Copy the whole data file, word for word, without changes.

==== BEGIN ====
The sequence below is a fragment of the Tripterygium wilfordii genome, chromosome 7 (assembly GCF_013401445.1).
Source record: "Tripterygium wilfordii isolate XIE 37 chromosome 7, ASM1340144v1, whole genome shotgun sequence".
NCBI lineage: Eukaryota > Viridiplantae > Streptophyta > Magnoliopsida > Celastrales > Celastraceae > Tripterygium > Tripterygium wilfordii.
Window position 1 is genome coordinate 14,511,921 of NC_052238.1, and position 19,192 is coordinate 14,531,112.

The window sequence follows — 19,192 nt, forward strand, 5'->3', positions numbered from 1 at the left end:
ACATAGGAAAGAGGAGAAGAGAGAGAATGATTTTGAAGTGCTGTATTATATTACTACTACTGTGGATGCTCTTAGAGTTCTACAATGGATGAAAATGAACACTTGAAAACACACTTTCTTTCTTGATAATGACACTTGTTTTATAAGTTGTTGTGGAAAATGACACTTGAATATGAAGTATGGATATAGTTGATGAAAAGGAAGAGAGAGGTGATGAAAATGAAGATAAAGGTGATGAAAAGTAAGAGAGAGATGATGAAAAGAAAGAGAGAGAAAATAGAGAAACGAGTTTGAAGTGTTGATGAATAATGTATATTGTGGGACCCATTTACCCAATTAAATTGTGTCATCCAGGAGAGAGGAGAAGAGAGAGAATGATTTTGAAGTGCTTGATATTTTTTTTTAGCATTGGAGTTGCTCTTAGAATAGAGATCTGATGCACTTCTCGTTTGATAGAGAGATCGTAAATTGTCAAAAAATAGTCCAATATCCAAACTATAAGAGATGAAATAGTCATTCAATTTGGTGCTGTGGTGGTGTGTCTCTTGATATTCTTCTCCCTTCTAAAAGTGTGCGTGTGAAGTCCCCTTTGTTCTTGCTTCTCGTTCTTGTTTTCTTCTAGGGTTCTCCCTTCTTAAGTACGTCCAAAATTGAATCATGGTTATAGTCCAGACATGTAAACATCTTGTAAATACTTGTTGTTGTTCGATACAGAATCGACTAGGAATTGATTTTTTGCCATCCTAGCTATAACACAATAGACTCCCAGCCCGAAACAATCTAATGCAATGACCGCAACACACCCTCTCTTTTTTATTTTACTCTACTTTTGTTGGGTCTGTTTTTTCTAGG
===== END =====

The sequence below is a fragment of the Tripterygium wilfordii genome, chromosome 7 (assembly GCF_013401445.1).
Source record: "Tripterygium wilfordii isolate XIE 37 chromosome 7, ASM1340144v1, whole genome shotgun sequence".
NCBI lineage: Eukaryota > Viridiplantae > Streptophyta > Magnoliopsida > Celastrales > Celastraceae > Tripterygium > Tripterygium wilfordii.
Window position 1 is genome coordinate 14,511,921 of NC_052238.1, and position 19,192 is coordinate 14,531,112.

The window sequence follows — 19,192 nt, forward strand, 5'->3', positions numbered from 1 at the left end:
ACATAGGAAAGAGGAGAAGAGAGAGAATGATTTTGAAGTGCTGTATTATATTACTACTACTGTGGATGCTCTTAGAGTTCTACAATGGATGAAAATGAACACTTGAAAACACACTTTCTTTCTTGATAATGACACTTGTTTTATAAGTTGTTGTGGAAAATGACACTTGAATATGAAGTATGGATATAGTTGATGAAAAGGAAGAGAGAGGTGATGAAAATGAAGATAAAGGTGATGAAAAGTAAGAGAGAGATGATGAAAAGAAAGAGAGAGAAAATAGAGAAACGAGTTTGAAGTGTTGATGAATAATGTATATTGTGGGACCCATTTACCCAATTAAATTGTGTCATCCAGGAGAGAGGAGAAGAGAGAGAATGATTTTGAAGTGCTTGATATTTTTTTTTAGCATTGGAGTTGCTCTTAGAATAGAGATCTGATGCACTTCTCGTTTGATAGAGAGATCGTAAATTGTCAAAAAATAGTCCAATATCCAAACTATAAGAGATGAAATAGTCATTCAATTTGGTGCTGTGGTGGTGTGTCTCTTGATATTCTTCTCCCTTCTAAAAGTGTGCGTGTGAAGTCCCCTTTGTTCTTGCTTCTCGTTCTTGTTTTCTTCTAGGGTTCTCCCTTCTTAAGTACGTCCAAAATTGAATCATGGTTATAGTCCAGACATGTAAACATCTTGTAAATACTTGTTGTTGTTCGATACAGAATCGACTAGGAATTGATTTTTTGCCATCCTAGCTATAACACAATAGACTCCCAGCCCGAAACAATCTAATGCAATGACCGCAACACACCCTCTCTTTTTTATTTTACTCTACTTTTGTTGGGTCTGTTTTTTCTAGG